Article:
The Art of Interviews: How to Ask the Right Questions for Effective Hiring

by Edgar R. Olivo

Small businesses all across the country and industries are feeling the pinch of a labor shortage as one of the many impacts of the pandemic. This has profound effects on our everyday services, such as delayed A/C repairs, more expensive flights and slower healthcare. Business managers everywhere are finding ways to attract new hires with sign-on bonuses, competitive benefit packages and investing in recruitment marketing. But financial hiring incentives can go only so far for hiring effectively, and first impressions during the interview can matter more during a labor shortage.

Candidates are looking for jobs, and small businesses need to think about how to interview well to improve their chances of developing a good hiring experience. The art of an interview lies in the questioning technique. Gathering information is the key to effective interviewing, and flexibility in your questioning techniques can help. Here are ten questioning techniques that will help a hiring manager know what to ask as the situation demands. Take note, as these conversational techniques can help in many other areas of your professional life as well.

  1. The Closed-Ended Question: If you are trying to create a conversation with a candidate, avoid using closed-ended questions that lead to single-syllable answers like “yes” or “no.” Use these questions when you want a definitive answer such as, “Can you start on Monday?”
  2. The Open-Ended Question: This is the opposite of a closed-ended question. Use open-ended questions when you want to learn more by having a candidate explain more in their responses. Use a question like, “I’m interested in hearing about how you work under pressure to meet deadlines. Can you tell me more?”
  3. The Past-Performance, or Behaviorally Based Question: These questions are based on the premise that a candidate’s past actions can help you predict future behavior. Use questions like, “Tell me about a time when …” or “Give me an example of a situation that …” to learn more about their experience and style.
  4. The Negative-Balance Question: Sometimes a hiring manager will interview a candidate who has all the right answers. To keep your interview objective, try asking questions that challenge the positive assumption. Use a question like “That’s very impressive. Was there ever a time when things did not work out the way you planned?”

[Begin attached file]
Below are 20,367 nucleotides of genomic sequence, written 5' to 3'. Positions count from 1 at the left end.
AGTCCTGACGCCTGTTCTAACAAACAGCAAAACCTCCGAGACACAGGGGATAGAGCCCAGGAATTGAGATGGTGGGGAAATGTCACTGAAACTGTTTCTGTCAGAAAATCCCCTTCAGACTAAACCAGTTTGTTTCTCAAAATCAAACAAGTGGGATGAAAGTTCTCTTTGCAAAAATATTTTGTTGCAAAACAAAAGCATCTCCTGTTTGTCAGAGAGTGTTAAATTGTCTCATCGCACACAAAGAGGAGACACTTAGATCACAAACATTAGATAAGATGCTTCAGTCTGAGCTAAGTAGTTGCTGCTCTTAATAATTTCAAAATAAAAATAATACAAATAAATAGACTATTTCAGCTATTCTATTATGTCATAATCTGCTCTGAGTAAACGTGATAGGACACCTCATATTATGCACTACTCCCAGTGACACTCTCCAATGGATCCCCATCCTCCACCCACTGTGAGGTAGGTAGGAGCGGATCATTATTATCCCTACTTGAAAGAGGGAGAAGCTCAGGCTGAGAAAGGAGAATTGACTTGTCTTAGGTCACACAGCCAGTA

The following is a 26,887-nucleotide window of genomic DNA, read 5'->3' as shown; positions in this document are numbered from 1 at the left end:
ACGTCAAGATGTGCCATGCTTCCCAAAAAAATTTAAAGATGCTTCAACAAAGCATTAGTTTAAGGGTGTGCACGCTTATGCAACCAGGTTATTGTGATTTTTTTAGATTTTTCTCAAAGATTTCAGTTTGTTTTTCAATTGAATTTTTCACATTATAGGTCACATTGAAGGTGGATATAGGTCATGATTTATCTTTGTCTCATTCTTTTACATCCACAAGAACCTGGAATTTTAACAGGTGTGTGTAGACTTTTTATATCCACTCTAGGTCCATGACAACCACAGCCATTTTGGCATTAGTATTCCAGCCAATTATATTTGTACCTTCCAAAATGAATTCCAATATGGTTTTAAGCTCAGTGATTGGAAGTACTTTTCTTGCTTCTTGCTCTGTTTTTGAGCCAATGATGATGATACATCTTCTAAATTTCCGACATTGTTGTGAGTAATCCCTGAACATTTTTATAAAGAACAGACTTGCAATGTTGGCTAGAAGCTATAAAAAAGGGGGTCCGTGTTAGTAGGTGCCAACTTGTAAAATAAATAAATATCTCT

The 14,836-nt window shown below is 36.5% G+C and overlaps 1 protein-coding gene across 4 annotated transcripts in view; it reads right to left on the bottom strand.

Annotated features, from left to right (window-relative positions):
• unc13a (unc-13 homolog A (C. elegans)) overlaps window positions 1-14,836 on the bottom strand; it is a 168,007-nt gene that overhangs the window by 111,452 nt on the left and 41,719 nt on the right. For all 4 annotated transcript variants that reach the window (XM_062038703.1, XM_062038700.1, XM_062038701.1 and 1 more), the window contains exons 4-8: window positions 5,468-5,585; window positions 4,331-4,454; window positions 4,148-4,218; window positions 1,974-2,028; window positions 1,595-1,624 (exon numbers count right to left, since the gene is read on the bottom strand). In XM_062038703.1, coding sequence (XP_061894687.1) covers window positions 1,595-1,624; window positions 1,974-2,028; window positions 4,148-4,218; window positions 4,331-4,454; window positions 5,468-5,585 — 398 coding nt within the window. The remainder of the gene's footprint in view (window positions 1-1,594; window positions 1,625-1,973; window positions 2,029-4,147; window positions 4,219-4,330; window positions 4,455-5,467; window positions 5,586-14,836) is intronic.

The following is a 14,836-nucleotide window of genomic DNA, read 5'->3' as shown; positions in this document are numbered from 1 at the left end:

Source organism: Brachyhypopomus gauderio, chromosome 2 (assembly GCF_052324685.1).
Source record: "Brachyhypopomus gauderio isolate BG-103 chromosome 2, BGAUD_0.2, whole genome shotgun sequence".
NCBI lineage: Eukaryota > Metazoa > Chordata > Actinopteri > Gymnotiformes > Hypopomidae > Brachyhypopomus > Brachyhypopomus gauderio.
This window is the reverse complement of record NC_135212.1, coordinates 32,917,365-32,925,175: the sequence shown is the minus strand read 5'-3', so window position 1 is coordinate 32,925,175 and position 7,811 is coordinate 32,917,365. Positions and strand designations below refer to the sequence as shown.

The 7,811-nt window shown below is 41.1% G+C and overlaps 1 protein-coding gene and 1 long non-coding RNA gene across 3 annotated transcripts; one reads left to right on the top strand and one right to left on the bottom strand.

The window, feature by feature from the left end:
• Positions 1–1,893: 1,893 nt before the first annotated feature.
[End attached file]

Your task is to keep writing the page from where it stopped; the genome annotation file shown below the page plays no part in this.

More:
5. The Negative Confirmation Question: On occasions, a candidate may share a response that is disturbing enough to warrant a negative confirmation. When that happens, try to examine their response with questions like, “That’s interesting. Let’s talk about that another time when you had to…” or “And what did you learn from that experience?” This will help you see from a different angle and gauge if your instinct was right.
  6. The Reflexive Question: When a candidate begins to ramble, try using a reflexive question to help take control of the conversation and move to a new area. A reflexive question uses phrases at the end of a statement like: Don’t you? or Didn’t you? For example: “With the time so short, I think it would be best to move on to another area, don’t you?” The candidate’s reflex is to agree, and the conversation progresses in your intended direction.
  7. The Mirror Statement and Silence: Breaks in conversation can help you lead the interview to better information. Using statements like, “Carry on, tell me more” and body language like nodding your head will signal to the candidate you are interested in learning more.
  8. The Loaded Question: A way to learn more about a candidate’s decision-making process is by asking a loaded question or difficult question. The easiest way ask is to provide context to a scenario where two difficult options are considered. Use a question like, “I’m curious to know how you would decide between two approaches …” or “What would be your approach to a situation in which …”
  9. The Leading Question: Leading questions, which are different from loaded questions, allow you to lead the listener toward a specific type of answer, sometimes to reach agreement and then move on to the next topic, and sometimes to begin a series of follow-up questions on the topic. Here is an example of a leading question: “We believe the customer is always right. How do you feel about that?” Their response will naturally agree with your question. Then you can follow-up with more questions like, “So tell me about a time when a customer …”
  10. The Layered Question: With question layering, you have different angles of approach to a topic, each revealing a little more about the skills, the personality, the performance and professional style of your candidate. For example, layering can be as simple as asking questions like, “Can you work well under pressure?” “Tell me about a time you had to work under pressure?” “How difficult was it to meet the deadline?” and “How did you learn about the experience?” You will want to let the candidate answer each question before asking the next one.

Take the time to understand your candidate’s position as the interviewee. Your questioning style can make or break the energy in the room. Learn to develop a questioning style that is aligned to your personal and company values. Polishing this communication technique will help create a more authentic connection between you and your candidate.

EDGAR RAFAEL OLIVO is a bilingual business educator, economic advisor, and contributor for several media outlets. He’s a nonprofit executive who is passionate about education. He is certified in finance and data analytics and holds a business degree from Arizona State University.

Para la versión en español de este artículo, haga clic aquí.

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